I've always liked the modern zelda approach of just showing what most buttons do on the screen, even changing with context.

Not being familiar with Zelda, I take it that you mean the "press <BUTTON HERE> to <ACTION HERE>" prompt? I'm in two minds about that: On the one hand, it's useful for tutorialisation, and to remind a returning player of the controls. On the other hand, if it appears later in the game I suspect that it might reduce immersion a little. (Of course, the importance of that sort of immersion likely varies greatly from game to game.)

If you can keep the interface clean and manage that, it's pretty cool. The less the player has to remember and re-learn if they put the game down for awhile, the better, in my opinion at least.

Indeed, I agree on both points. ^_^

In addition, some mechanics seem to really lend themselves to minimalistic tutorialisation--they can be conveyed via the environment (suggesting a running jump via a large gap, for example), or cunningly hinted at.
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« Reply #170 on: October 26, 2017, 04:15:17 pm »

Not being familiar with Zelda, I take it that you mean the "press <BUTTON HERE> to <ACTION HERE>" prompt? I'm in two minds about that: On the one hand, it's useful for tutorialisation, and to remind a returning player of the controls. On the other hand, if it appears later in the game I suspect that it might reduce immersion a little. (Of course, the importance of that sort of immersion likely varies greatly from game to game.)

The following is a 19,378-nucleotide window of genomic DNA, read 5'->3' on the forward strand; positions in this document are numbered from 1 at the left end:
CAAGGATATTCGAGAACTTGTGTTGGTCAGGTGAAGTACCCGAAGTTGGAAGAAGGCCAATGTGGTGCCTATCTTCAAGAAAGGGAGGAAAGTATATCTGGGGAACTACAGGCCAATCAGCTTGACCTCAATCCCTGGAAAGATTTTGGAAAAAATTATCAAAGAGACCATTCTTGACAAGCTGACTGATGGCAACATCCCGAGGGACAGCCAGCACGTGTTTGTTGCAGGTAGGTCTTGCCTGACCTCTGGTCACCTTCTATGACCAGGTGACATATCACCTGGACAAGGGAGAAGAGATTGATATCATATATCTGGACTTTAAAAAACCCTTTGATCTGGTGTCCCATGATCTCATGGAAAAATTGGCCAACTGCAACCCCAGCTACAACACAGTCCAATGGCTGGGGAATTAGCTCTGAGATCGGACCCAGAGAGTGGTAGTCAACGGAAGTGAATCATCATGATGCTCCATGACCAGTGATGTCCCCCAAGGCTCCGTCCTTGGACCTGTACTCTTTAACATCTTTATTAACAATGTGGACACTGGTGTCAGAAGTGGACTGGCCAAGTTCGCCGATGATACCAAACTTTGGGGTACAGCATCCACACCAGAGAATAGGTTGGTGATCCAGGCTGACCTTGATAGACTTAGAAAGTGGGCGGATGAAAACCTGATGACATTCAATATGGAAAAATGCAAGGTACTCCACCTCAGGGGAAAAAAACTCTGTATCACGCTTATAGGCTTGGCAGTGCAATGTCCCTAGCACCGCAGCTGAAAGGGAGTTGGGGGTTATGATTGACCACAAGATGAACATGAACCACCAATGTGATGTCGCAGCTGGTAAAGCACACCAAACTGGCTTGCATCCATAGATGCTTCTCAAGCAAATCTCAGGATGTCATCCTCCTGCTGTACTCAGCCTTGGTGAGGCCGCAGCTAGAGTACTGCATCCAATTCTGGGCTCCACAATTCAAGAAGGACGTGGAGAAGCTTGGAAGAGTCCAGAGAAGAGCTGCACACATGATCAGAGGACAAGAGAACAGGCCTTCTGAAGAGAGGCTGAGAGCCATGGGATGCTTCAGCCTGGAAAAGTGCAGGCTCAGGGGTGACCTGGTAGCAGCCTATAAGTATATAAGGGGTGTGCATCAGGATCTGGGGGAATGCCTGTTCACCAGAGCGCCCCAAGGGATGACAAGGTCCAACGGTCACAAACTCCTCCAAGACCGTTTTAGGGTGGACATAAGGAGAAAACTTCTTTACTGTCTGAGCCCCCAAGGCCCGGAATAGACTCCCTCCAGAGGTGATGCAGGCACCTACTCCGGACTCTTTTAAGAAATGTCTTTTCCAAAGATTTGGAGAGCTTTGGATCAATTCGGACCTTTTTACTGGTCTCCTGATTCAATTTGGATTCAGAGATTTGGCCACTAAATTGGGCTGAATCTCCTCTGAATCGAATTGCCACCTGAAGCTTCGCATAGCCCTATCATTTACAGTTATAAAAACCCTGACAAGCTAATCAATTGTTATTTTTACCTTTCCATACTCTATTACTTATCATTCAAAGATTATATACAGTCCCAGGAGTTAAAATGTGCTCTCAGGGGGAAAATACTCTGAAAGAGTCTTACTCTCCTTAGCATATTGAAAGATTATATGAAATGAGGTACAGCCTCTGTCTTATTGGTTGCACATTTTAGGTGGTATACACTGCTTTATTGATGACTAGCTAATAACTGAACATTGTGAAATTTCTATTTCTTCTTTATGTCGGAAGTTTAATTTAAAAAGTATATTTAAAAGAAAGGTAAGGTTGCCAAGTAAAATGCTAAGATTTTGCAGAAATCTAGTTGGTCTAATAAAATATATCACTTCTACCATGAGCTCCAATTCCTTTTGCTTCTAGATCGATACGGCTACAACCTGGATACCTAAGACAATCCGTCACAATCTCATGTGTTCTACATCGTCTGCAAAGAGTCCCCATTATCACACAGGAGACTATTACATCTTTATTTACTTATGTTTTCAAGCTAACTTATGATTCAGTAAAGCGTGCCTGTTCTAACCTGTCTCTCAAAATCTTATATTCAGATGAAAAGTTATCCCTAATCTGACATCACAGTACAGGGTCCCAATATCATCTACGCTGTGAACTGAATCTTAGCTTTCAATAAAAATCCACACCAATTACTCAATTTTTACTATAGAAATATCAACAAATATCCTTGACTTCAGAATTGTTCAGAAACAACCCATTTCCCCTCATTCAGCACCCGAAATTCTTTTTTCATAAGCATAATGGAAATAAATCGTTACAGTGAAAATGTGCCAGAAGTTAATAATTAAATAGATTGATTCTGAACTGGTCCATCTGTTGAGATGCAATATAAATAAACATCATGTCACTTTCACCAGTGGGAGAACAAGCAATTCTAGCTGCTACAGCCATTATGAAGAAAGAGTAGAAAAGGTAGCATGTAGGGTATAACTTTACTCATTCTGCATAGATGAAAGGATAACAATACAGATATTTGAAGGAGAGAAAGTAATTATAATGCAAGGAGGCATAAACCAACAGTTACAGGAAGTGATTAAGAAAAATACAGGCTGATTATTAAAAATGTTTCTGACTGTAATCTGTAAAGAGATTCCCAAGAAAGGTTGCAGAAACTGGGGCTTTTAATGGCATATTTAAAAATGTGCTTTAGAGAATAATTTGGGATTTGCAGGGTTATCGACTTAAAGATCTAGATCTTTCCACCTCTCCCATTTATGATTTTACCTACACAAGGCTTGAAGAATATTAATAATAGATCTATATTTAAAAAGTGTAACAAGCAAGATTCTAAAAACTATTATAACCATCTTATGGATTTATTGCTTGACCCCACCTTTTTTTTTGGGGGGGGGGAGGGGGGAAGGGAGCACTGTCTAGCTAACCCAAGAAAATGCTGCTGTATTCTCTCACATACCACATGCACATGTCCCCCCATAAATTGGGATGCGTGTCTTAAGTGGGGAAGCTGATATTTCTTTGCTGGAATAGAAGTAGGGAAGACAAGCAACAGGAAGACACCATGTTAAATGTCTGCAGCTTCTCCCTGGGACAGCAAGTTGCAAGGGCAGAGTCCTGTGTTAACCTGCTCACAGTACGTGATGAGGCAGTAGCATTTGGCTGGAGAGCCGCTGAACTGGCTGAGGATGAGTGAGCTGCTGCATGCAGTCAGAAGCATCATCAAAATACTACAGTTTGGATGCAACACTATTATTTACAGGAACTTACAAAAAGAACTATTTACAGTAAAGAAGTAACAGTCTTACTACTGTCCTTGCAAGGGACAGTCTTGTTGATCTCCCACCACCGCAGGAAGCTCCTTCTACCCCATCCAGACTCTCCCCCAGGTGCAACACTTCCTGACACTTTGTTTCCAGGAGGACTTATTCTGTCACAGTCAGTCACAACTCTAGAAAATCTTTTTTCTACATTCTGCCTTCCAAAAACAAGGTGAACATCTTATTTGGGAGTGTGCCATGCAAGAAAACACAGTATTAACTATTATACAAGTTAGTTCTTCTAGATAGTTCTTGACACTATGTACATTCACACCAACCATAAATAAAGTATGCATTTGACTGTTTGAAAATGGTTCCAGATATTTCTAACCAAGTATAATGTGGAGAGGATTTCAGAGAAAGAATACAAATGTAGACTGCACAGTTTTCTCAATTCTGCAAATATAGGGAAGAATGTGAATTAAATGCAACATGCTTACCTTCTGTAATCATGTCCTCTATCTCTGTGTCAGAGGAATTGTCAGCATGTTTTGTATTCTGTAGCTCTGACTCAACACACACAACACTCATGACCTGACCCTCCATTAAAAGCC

Yeah, it can be immersion breaking, I think you have to do it right. One distinction that is a little less immersion breaking and hand-holdy is the use of symbols. Zelda: OOT does it pretty well, and the interface remains clean and useful. Is it uglier than having no information? Probably yes, but I think it reaches a pretty good middle ground between form and function. Despite a lot of people hating the helper fairy in this game, I think the game's wide appreciation means they tutorialized just right, and they attracted all kinds of people to play because of that, not just core gamers.
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« Reply #171 on: October 27, 2017, 10:25:51 am »

Ah, I see! That's not what I had in mind at all, and is likely at least a little better that what I was imagining. That actually looks like a decent system, to me. Thank you for clarifying. ^_^
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« Reply #172 on: November 06, 2017, 01:25:32 pm »